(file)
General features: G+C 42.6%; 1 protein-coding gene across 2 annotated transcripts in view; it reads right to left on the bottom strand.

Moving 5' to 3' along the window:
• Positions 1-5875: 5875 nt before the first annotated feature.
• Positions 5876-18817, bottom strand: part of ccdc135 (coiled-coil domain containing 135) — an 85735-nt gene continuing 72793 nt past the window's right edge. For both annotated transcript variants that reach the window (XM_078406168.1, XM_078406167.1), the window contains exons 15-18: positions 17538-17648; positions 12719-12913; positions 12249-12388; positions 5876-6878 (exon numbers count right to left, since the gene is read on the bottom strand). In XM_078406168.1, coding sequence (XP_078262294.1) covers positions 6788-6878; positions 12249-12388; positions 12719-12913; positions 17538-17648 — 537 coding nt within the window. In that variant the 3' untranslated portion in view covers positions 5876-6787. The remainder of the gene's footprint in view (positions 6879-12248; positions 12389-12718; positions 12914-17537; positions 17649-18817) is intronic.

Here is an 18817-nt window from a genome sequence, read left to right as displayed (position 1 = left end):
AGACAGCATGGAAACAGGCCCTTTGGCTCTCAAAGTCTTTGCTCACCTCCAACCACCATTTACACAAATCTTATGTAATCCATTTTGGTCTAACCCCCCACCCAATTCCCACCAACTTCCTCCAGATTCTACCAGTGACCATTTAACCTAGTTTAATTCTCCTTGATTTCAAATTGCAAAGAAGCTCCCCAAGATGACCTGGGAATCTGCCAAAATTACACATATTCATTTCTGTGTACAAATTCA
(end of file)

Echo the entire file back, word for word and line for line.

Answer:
General features: G+C 42.6%; 1 protein-coding gene across 2 annotated transcripts in view; it reads right to left on the bottom strand.

Moving 5' to 3' along the window:
• Positions 1-5875: 5875 nt before the first annotated feature.
• Positions 5876-18817, bottom strand: part of ccdc135 (coiled-coil domain containing 135) — an 85735-nt gene continuing 72793 nt past the window's right edge. For both annotated transcript variants that reach the window (XM_078406168.1, XM_078406167.1), the window contains exons 15-18: positions 17538-17648; positions 12719-12913; positions 12249-12388; positions 5876-6878 (exon numbers count right to left, since the gene is read on the bottom strand). In XM_078406168.1, coding sequence (XP_078262294.1) covers positions 6788-6878; positions 12249-12388; positions 12719-12913; positions 17538-17648 — 537 coding nt within the window. In that variant the 3' untranslated portion in view covers positions 5876-6787. The remainder of the gene's footprint in view (positions 6879-12248; positions 12389-12718; positions 12914-17537; positions 17649-18817) is intronic.

Here is an 18817-nt window from a genome sequence, read left to right as displayed (position 1 = left end):
AGACAGCATGGAAACAGGCCCTTTGGCTCTCAAAGTCTTTGCTCACCTCCAACCACCATTTACACAAATCTTATGTAATCCATTTTGGTCTAACCCCCCACCCAATTCCCACCAACTTCCTCCAGATTCTACCAGTGACCATTTAACCTAGTTTAATTCTCCTTGATTTCAAATTGCAAAGAAGCTCCCCAAGATGACCTGGGAATCTGCCAAAATTACACATATTCATTTCTGTGTACAAATTCA